Patients with PABC are often found to have advanced disease at diagnosis, with the median size of tumor ranging from 3.4 to 4 cm and the reported incidence of axillary lymph node metastasis between 56% and 73%.
Delay in diagnosis is often due to the physiologic changes that occur in breasts during pregnancy that can pose challenges for differentiating a new mass from engorged and nodular breast tissue on a physical examination.
In the first and second trimesters, there is active proliferation and differentiation of the lobules, alveoli, and lactiferous ducts, leading to enlargement and increased overall density of breast tissue.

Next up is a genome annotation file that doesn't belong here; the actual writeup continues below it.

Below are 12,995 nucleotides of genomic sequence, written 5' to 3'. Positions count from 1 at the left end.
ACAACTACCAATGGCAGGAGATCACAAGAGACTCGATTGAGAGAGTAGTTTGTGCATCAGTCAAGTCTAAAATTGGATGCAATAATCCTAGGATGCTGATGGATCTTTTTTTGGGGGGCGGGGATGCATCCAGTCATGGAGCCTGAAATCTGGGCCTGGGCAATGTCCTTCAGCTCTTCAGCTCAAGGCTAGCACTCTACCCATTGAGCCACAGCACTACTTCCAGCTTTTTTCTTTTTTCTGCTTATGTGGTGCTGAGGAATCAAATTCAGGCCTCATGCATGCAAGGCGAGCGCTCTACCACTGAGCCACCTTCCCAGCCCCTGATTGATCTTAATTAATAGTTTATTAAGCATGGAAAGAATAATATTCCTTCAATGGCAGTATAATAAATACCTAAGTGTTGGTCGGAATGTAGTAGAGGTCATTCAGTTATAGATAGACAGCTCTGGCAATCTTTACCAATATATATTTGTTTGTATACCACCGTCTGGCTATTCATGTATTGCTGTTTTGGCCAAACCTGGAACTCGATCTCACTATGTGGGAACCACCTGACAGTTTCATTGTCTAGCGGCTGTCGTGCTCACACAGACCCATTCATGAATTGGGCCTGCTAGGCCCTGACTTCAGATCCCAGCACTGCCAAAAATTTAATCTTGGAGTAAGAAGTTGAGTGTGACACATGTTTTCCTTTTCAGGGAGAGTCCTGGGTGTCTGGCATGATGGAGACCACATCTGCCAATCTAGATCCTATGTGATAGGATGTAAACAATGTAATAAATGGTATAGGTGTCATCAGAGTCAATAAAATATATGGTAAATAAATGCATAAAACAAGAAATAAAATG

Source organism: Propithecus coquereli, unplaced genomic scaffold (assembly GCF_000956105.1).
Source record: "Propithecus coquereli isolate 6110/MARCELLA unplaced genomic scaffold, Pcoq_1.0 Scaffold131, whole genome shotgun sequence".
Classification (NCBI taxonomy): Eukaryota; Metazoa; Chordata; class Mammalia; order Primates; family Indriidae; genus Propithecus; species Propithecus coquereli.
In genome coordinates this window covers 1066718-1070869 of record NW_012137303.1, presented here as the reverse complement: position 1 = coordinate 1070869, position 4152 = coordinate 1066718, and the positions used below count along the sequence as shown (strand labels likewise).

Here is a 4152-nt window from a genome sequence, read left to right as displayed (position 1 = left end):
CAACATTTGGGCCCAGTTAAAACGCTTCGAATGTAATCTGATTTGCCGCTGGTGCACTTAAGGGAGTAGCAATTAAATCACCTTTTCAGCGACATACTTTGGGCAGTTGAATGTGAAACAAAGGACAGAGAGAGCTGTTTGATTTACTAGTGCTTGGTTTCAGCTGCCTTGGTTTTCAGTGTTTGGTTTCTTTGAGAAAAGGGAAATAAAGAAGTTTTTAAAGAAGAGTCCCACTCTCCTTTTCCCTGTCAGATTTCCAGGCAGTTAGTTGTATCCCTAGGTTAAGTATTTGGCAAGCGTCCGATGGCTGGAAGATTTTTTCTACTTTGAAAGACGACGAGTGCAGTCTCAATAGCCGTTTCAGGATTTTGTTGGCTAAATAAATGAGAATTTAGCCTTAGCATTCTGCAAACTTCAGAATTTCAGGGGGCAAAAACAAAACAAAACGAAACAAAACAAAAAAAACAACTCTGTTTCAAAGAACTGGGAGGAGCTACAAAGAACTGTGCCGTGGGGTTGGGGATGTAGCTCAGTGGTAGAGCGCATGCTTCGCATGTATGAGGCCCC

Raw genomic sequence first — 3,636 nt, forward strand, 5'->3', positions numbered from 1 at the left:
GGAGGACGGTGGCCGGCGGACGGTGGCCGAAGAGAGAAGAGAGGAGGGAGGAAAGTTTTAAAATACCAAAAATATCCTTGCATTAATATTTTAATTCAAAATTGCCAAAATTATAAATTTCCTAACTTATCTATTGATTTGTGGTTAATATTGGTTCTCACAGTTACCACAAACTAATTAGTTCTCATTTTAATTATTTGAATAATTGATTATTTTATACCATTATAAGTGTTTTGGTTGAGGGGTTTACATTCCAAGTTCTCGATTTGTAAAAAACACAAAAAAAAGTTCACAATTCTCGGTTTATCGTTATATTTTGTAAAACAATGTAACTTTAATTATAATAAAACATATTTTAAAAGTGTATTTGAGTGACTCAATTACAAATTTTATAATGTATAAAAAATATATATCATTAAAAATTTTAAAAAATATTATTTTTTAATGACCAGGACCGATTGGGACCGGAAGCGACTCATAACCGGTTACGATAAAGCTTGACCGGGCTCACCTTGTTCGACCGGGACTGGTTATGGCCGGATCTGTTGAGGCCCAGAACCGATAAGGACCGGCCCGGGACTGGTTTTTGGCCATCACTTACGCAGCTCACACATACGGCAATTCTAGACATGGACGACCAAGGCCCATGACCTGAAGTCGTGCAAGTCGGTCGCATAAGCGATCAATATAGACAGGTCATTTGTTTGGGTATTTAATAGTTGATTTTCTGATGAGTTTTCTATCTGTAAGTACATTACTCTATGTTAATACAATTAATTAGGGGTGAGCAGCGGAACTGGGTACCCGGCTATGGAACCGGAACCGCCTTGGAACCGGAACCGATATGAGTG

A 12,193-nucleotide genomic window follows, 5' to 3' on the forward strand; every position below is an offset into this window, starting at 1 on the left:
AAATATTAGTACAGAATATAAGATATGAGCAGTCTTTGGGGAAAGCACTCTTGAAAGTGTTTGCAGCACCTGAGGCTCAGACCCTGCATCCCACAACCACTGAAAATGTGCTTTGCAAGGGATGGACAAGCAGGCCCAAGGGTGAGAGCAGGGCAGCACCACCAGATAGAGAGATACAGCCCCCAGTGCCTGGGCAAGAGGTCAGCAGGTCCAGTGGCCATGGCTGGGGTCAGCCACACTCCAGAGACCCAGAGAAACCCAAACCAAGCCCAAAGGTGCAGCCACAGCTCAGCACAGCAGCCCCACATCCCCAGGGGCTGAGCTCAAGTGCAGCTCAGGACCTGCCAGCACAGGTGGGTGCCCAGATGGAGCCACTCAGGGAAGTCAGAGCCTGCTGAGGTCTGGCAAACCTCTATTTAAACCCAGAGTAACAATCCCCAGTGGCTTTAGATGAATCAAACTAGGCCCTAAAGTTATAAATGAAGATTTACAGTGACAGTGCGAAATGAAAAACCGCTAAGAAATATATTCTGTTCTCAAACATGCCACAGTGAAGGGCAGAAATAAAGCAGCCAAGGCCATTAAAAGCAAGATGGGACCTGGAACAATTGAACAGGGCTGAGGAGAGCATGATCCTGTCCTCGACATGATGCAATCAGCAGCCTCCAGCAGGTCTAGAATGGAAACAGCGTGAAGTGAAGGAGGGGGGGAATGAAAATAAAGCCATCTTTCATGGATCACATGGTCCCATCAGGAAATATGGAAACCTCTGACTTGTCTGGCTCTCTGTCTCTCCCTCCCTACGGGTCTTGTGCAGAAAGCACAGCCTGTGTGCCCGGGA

The prolactin level rises during the third trimester, which stimulates milk-producing cells to differentiate, and alveoli and milk ducts are filled with colostrum.
Around parturition, the breasts undergo lactogenesis, which leads to the secretion of colostrum and then milk.
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